However, the election is nearly upon us so I think it’s probably time to engage nerd brain and get my politics on. This week will be all about the election. Well it will until Thursday – then it’s really all over bar the voting (and counting). So this Monday to Wednesday half-week period will be all about the election, and the first topic is… migration.

The in-bound element of migration is an area where we’ve really seen how a small party can set the political agenda if they are sufficiently focussed on one thing, and repeat that one thing often enough, while employing a ‘man of the people’ sort of vibe and holding a pint of proper British beer. The Tories and Labour are both keen to talk up how they would deal with immigration and the language is all about control, reduction and clamping down.

And I can’t help but wonder if we’ve got this fundamentally wrong. I don’t just wonder whether the main political parties in the UK in 2015 have got it wrong. I wonder whether actually the whole of the developed world has got it wrong right back to the birth of the UN and the drafting of the Universal Declaration on Human Rights. What that document says is that people have the right to ‘seek and to enjoy in other countries asylum from persecution.’ It also says that a person has the right to not be ‘arbitrarily deprived of his nationality, nor denied the right change his nationality.’ What if in our most basic declaration on human rights we just said the people have the right to move across borders as and when they please? What if we established the right to migrate as a fundamental human right?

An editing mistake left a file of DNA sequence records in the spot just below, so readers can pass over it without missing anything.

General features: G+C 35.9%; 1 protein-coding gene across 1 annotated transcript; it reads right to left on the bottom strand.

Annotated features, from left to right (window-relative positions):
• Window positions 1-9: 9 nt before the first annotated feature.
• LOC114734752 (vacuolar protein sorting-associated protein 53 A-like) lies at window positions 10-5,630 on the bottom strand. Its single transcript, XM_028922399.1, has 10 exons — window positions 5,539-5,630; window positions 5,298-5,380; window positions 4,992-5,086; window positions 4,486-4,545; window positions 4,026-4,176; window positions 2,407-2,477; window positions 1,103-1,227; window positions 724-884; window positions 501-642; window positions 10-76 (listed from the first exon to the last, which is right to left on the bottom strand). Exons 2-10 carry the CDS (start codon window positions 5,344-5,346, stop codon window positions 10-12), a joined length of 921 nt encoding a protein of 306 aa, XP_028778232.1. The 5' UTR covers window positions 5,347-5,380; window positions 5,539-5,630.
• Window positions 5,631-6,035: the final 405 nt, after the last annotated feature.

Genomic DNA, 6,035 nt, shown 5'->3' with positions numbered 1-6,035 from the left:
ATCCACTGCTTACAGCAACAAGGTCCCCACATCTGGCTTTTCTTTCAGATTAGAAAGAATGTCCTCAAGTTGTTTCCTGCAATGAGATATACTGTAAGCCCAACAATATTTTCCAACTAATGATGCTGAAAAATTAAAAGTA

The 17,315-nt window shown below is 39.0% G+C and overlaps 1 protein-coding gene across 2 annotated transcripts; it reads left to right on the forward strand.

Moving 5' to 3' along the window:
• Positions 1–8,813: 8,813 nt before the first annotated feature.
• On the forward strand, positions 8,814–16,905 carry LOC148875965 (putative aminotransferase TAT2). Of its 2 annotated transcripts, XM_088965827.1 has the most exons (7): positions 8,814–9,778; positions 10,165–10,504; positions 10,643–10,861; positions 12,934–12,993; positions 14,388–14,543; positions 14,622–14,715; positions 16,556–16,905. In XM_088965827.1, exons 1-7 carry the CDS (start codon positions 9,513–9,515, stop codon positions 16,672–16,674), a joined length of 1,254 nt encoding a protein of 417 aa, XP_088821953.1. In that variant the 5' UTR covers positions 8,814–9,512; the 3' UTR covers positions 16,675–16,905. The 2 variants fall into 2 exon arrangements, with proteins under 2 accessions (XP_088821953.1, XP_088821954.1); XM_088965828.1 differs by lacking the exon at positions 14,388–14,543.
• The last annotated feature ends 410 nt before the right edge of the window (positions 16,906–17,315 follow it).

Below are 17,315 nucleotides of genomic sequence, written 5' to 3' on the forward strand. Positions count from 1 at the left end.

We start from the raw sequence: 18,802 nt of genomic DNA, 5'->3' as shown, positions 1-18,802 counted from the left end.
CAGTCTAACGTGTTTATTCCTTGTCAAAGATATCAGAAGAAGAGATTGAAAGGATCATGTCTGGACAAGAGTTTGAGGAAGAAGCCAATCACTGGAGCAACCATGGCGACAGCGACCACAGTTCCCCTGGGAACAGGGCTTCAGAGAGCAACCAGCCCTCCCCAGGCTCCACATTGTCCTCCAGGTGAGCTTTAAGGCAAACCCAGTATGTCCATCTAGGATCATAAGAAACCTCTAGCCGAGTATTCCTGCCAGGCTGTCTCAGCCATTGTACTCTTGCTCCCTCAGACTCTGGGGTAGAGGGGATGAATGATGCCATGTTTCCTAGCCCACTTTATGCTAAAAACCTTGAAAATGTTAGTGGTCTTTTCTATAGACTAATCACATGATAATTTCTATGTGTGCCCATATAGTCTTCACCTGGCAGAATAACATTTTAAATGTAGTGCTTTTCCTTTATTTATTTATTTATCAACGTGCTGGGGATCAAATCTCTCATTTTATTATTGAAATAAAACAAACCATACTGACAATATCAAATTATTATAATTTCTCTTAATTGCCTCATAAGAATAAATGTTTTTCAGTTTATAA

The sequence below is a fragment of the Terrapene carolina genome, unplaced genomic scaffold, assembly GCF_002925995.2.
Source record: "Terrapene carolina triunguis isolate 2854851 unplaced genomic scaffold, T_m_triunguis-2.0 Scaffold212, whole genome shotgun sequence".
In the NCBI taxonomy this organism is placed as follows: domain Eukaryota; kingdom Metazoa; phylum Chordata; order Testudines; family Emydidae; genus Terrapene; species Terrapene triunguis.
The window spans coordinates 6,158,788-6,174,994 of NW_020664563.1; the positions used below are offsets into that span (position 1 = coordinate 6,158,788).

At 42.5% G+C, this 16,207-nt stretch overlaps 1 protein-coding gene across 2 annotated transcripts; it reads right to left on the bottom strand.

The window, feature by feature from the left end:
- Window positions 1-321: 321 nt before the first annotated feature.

The urge to move to where you can best provide food, shelter and security for yourself and your nearest and dearest is a basic human urge. Whether we’re looking at the very first humans in Africa glancing at the big hill on the edge of their territory and wondering if there was more food and water over there, or at kids growing up in the countryside and moving to the city to find work, the reality is that from the very beginnings of humanity through to the present day we’re a species who move in search of sustenance and security. Why shouldn’t that be recognised in our most basic declaration of who we are and how we have the right to live?